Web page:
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A Tasty Treasure: The History of Key West’s Culinary Scene


“Is a four mile by two mile island really a place to take food tour? How many restaurants could Key West possibly have? How could a tiny island be considered a foodie mecca?”

You might be asking yourself these questions as you scroll through travel & review websites looking for places to make your dining reservations and Every. Single. Restaurant. seems to have a 4.5+ star rating?! They can’t all be that good, can they? Oh, but they can! And why? Because Key West has a rich and diverse culinary history that spans centuries, influenced by a mix of cultures and cuisines. Grab your proverbial fork and lets dig in…

a close up of a plate of food

Photo // Marquesa Hotel

In the early days, our tiny island, located at the southernmost point of the United States just 90 miles from Cuba, was a bustling port town that served as a hub for shipping and trade in the Caribbean. This brought a diverse range of people to the city, including Cuban, Bahamian, and African immigrants who brought with them their own unique culinary traditions. These influences can still be seen today in the city’s food culture, which features a mix of Caribbean, Southern, and Latin American flavors.

a bridge over a body of water

Florida East Coast Railway. Postcard gift of Ramon Davies. Monroe County Library Collection.

Before the shrimp boats crowded our Historic Seaport, one of the most important events in Key West’s culinary history was the arrival of Flagler’s railroad in 1912. This gave the island inhabitants access to fresh produce and seafood, allowing chefs to experiment with new ingredients and create the Key West signature dishes we know today. One such ingredient is the famous Key West pink shrimp, which became a staple of the island’s seafood scene. Add that to the other abundant warm water fish and other marine delicacies found right off our coasts, and now you’re talking! We’re known for more than just seafood, too. You’ll see dishes like conch fritters, key lime pie, cuban sandwiches, and the addictive rum runner cockyt5tails on many of the over 320 Key West restaurant menus.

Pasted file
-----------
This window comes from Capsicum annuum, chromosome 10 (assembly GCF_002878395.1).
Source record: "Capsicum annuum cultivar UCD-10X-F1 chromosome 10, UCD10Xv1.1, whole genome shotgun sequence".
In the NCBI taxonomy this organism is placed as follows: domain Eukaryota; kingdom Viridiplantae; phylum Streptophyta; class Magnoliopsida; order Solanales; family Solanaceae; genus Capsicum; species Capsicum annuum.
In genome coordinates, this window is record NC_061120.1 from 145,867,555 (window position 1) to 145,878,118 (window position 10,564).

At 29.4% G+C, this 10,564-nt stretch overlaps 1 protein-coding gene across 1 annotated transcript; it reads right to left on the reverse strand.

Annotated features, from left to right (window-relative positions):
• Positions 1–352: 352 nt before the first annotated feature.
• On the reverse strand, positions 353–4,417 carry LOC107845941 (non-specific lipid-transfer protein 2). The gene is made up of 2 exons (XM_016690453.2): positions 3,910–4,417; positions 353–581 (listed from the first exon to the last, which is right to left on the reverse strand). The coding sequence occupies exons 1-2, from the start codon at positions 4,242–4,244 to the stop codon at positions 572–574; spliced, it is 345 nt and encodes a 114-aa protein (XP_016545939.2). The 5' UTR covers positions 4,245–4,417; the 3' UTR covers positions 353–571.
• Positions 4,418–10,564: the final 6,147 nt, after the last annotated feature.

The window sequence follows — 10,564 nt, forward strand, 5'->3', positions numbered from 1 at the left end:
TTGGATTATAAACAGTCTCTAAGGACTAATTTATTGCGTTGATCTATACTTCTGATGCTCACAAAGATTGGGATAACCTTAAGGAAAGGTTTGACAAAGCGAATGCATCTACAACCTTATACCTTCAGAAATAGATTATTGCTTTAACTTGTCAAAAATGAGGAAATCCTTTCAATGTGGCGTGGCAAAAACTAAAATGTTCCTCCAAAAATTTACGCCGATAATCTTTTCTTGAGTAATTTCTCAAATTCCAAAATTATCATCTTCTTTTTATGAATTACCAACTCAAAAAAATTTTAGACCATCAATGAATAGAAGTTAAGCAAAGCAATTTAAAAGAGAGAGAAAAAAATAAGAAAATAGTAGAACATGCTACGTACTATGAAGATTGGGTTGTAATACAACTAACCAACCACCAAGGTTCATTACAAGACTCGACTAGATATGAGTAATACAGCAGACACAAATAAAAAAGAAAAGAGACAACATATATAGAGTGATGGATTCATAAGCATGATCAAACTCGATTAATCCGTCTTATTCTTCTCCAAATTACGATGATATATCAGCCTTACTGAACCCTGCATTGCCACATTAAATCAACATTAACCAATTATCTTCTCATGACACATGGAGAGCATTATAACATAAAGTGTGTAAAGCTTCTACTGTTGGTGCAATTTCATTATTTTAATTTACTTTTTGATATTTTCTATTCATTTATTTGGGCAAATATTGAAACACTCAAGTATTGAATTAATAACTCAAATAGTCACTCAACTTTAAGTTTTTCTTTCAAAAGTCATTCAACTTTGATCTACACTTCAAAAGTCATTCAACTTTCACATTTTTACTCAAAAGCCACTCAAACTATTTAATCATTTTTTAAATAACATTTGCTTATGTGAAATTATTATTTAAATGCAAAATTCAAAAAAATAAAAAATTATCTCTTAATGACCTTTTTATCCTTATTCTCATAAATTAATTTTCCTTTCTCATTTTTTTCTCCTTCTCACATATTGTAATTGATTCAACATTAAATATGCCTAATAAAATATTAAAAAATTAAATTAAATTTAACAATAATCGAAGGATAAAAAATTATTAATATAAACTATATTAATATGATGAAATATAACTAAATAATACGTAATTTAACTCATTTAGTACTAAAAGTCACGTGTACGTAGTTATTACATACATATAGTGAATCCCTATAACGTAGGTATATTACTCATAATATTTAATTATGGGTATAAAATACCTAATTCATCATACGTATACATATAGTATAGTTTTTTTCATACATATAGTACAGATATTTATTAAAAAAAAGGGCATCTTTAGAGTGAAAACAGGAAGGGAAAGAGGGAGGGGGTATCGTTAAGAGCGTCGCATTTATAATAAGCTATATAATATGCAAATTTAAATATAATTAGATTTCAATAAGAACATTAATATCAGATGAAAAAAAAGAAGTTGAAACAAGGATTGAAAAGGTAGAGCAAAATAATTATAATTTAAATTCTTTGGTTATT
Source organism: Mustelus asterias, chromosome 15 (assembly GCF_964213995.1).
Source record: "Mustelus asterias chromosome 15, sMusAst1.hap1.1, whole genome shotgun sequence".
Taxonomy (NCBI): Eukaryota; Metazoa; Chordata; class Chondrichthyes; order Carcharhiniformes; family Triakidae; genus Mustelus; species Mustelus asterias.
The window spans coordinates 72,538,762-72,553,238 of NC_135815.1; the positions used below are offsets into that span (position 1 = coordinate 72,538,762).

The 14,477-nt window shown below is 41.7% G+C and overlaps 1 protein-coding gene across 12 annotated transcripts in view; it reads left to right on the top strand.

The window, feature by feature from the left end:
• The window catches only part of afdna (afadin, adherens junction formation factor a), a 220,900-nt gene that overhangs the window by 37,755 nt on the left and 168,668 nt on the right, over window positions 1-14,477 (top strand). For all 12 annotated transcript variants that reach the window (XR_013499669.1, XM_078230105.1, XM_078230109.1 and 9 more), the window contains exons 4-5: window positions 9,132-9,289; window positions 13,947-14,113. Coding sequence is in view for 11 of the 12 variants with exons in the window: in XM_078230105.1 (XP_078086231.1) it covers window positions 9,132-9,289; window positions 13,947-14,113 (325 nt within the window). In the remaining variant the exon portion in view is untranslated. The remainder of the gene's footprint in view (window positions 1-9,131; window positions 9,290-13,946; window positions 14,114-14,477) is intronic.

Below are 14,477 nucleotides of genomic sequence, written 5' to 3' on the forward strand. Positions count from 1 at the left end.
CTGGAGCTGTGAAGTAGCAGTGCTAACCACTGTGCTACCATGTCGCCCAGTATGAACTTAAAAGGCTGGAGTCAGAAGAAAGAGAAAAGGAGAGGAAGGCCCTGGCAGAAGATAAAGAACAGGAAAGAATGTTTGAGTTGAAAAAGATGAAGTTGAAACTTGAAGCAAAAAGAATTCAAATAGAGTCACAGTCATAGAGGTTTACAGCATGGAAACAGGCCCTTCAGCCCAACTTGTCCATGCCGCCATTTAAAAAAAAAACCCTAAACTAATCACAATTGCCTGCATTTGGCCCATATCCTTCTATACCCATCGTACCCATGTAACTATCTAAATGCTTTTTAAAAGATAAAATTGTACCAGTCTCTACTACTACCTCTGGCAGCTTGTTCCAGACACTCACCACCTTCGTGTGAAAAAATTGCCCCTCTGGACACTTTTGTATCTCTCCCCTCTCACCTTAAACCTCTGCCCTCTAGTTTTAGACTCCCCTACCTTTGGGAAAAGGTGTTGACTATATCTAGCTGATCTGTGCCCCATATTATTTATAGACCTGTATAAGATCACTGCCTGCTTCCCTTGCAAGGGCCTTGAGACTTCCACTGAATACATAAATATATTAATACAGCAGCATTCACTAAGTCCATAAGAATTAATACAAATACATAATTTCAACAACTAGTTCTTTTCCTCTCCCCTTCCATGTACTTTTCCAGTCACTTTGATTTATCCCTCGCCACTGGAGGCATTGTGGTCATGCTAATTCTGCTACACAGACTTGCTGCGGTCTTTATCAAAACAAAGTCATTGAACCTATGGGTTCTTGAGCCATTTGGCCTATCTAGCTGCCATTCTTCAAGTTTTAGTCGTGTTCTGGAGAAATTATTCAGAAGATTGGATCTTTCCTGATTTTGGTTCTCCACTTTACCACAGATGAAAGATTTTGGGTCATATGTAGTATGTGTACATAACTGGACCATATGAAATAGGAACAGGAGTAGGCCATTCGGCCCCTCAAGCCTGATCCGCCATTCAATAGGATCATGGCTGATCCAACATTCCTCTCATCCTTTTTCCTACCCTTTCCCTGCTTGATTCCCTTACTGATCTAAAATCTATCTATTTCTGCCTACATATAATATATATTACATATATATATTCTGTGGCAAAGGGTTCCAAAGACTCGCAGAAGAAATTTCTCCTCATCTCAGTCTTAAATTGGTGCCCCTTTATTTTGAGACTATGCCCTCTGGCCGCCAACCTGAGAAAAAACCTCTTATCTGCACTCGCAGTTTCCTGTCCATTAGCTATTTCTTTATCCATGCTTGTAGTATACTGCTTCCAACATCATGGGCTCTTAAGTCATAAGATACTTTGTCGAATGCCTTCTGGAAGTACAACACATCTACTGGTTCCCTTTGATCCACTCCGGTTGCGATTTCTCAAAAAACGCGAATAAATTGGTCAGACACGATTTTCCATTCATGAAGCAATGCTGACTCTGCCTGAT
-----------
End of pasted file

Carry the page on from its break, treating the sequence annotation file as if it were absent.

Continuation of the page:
an old photo of a city street

Florida Keys Public Library – Sloppy Joes Bar From the DeWolfe and Wood Collection in the Otto Hirzel Scrapbook. 1940s

In the 1930s, infamous bootlegger Joseph “Sloppy Joe” Russell opened his, now renowned, bar and restaurant on Duval Street. The establishment quickly became a local hotspot, attracting famous patrons like Ernest Hemingway and President Harry Truman. The bar eventually moved to a new location, but its legacy lives on in the famous Sloppy Joe’s sandwich, a messy and delicious combination of ground beef, onions, and spices. Critics may debate about where the sandwich originated, but if the name fits….

Chef Norman Van Aken of Louie’s Backyard. Photo// Rob O’Neal.

Another big hitter in Key West’s culinary scene is chef Norman Van Aken, who opened the acclaimed restaurant Louie’s Backyard in 1983. Van Aken is known for his innovative fusion cuisine, which blends Latin, Caribbean, and Asian flavors. He has been credited with putting Key West on the culinary map and has inspired a new generation of chefs to experiment with new techniques and flavors.


Today, Key West’s culinary scene continues to thrive, with a mix of traditional and modern restaurants serving up everything from fresh seafood to fusion cuisine. Key West Food tours partners with and features 18 of the best grub hubs on the island. Whether you’re a foodie looking to explore new flavors or a history buff interested in the city’s rich past, Key West’s culinary scene offers something for everyone, and best yet, our tours offers all of that every day! Come join us to learn and taste what it’s all about!